Plan gets public review

Yampa River project to get under way in June

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The Aquatic and Wetland Co. of Boulder visited Centennial Hall Thursday to present residents with information about a new study projected for the Yampa River this summer.

"All communities living on streams and lakes are aware of the problem," Chairman John Windell said of river pollution. "We're seeing (cleanups) all over."

The company will collect water samples of the river today in order to make an accurate assessment of the health of the Yampa River in the near future.

The Yampa River Management Plan will begin in June as part of a five-phase project focusing on the four-mile stretch of the river.

"We know there's different user groups using the river at the same time. We're looking at everything that's going on," said Steve Johnson, project coordinator.

Phase one of the plan includes informing the public and various committees on the company's intent. Phase two will offer a compilation of digital and nondigital data, such as fish habitat and water quality, related to the study area and the watershed.

"We'll collect information available, plus do field work on the water quality. We'll look intensively at the four-mile stretch of the river and get information from the watershed," Johnson said.

Phase three will create a basic map development integrating databases, maps and data to identify related river information, such as floodplain delineation, land-use planning and geomorphic stability, among many others. Johnson said phases one through three will occur through the summer, with phases four and five continuing next year.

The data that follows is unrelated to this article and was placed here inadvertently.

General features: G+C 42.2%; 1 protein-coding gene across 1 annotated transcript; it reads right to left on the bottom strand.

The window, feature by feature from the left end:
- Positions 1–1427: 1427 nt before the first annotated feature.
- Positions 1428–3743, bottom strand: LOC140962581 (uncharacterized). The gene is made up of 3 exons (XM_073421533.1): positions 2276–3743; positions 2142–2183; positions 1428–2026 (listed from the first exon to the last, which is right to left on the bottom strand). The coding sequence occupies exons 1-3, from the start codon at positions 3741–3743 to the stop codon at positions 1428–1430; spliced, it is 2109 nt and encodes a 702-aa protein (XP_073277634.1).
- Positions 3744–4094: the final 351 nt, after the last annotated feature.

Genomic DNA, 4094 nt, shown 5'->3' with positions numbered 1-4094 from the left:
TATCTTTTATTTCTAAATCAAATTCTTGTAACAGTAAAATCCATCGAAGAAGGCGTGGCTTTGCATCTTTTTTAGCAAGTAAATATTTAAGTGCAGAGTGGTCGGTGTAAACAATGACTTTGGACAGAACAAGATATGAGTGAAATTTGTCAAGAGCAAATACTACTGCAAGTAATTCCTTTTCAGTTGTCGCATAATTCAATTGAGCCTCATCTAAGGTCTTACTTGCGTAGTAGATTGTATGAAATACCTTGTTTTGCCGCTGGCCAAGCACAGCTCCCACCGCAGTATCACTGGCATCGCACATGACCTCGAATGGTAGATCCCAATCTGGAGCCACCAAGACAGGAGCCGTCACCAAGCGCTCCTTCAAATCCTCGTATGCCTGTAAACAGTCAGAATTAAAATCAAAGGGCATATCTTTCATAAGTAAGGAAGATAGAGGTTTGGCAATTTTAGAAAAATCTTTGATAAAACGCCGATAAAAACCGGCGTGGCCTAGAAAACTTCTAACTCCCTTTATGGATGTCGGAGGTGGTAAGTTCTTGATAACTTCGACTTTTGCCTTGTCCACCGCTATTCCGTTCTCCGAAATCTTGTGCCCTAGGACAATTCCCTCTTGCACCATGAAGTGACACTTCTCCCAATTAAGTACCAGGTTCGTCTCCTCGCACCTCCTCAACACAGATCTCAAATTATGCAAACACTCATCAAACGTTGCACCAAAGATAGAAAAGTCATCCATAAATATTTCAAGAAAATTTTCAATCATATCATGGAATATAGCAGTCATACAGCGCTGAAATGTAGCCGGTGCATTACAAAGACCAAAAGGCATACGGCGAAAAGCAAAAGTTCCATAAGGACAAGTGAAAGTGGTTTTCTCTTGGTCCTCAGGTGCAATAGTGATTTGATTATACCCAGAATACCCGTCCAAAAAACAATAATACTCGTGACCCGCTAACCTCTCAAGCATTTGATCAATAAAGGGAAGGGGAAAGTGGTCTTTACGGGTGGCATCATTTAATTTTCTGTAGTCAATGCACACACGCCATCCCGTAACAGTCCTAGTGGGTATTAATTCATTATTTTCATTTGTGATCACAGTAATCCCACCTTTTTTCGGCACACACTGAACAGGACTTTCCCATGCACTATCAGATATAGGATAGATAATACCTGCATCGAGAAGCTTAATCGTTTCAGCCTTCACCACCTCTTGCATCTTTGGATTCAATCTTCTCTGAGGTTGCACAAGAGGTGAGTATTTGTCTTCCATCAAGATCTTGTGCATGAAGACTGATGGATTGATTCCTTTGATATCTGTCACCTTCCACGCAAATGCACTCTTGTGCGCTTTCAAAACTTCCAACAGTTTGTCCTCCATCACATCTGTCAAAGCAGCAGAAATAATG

Phases four and five include gathering suggestions regarding river health, present and future land uses and creation of a management plan.

"We want to evaluate the health of the river, pull that information together, so the city can look and plan in the future how they want to address the issues," Johnson said.

Windell said the No. 1 pollutant type affecting streams, rivers and lakes is non-point source pollution that comes from poor land-use practices.

"It's the sediment from poor land-use practices oftentimes. Everyone's concerned about it now," Windell said.

"The non-point has the potential to destroy our streams, especially trout streams," Johnson said.

The company currently does not know of any existing health problems in the river.

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